The Coming-of-Age of Lingo [PHIL-OSOPHY]
Most of us don't like grammar cops. I get it. And yes, language evolves, so new words come to the fore, or their usage changes over time. I get that, too.
But in these changing times, have we been misusing words without knowing their meaning? Let me give you some examples of commonly misused words.
Disinterested doesn't mean uninterested. It means unbiased, as in a dispute should be resolved by a disinterested judge.
Dichotomy means there's a split or a difference, right? No, a dichotomy means two alternatives that are very close to each other, almost hugging.
Homogeneous, pronounced homo-genius, is a pasteurized corruption of homogenized. So the population wasn't homogeneous; it was a melting pot or a culturally homogeneous neighborhood.
Happening just recently, in our melting pot of New England, the word "plantation" has become a battle cry. Rhode Island took legislative steps to eliminate the p-word from Providence's name because people associated it with an Antebellum slavery plantation. And recently announced, Plimoth Plantation is changing its name soon, dropping "plantation" and using Plimoth and Patuxet next to each other with a blue swirl in between. However "plantation," now being misused, refers to a village or settlement and has absolutely no connection to slavery.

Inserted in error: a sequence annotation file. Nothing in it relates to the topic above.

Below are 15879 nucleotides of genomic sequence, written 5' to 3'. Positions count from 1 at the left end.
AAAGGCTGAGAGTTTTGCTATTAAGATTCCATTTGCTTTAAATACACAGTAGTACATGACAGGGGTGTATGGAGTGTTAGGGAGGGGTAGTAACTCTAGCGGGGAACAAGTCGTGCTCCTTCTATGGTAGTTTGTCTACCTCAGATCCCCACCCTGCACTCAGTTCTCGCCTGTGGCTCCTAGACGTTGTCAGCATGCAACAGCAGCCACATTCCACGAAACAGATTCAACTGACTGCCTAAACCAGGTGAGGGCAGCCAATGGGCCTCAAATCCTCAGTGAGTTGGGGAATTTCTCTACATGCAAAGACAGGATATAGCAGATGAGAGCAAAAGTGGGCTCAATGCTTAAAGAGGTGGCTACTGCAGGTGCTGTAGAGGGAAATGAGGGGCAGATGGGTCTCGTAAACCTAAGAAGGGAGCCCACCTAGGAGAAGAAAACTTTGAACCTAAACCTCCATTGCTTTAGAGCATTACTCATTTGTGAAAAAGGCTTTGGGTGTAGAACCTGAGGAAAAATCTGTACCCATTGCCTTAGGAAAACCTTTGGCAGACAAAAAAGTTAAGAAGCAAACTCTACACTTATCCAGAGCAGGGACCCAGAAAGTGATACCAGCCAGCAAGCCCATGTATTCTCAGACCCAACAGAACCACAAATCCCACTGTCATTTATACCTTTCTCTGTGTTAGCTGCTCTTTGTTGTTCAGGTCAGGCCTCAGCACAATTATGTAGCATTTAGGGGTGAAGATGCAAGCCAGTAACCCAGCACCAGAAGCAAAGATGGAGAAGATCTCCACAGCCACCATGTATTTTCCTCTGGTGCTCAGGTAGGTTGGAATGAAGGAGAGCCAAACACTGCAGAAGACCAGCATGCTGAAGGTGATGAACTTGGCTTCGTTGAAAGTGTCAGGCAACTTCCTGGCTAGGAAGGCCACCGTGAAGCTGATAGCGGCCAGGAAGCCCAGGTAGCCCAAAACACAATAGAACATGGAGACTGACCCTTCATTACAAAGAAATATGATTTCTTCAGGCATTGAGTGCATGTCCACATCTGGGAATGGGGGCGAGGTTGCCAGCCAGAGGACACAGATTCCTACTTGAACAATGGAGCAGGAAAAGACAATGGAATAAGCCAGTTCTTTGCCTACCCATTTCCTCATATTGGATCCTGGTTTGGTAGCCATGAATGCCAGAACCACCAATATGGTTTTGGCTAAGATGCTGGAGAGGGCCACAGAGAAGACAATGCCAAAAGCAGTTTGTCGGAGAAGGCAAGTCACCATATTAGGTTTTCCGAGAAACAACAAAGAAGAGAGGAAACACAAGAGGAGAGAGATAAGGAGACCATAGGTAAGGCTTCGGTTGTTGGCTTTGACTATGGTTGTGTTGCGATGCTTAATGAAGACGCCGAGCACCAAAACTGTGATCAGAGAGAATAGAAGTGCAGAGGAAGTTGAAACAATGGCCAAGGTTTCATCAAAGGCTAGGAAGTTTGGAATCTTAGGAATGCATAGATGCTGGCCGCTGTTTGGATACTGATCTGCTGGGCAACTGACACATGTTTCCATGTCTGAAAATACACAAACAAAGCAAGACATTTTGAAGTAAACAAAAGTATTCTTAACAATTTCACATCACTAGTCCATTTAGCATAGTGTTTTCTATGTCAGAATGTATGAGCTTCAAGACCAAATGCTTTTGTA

I understand why language is constantly adapting and changing to reflect our changing lives, experiences and cultures. On the other hand, I also get the picture that it's not just the words themselves which change; the way in which we use them can shift, too.
Phil Paleologos is the host of The Phil Paleologos Show on 1420 WBSM New Bedford. He can be heard weekdays from 6 a.m. to 10 a.m. Contact him at firstname.lastname@example.org and follow him on Twitter @PhilPaleologos. The opinions expressed in this commentary are solely those of the author.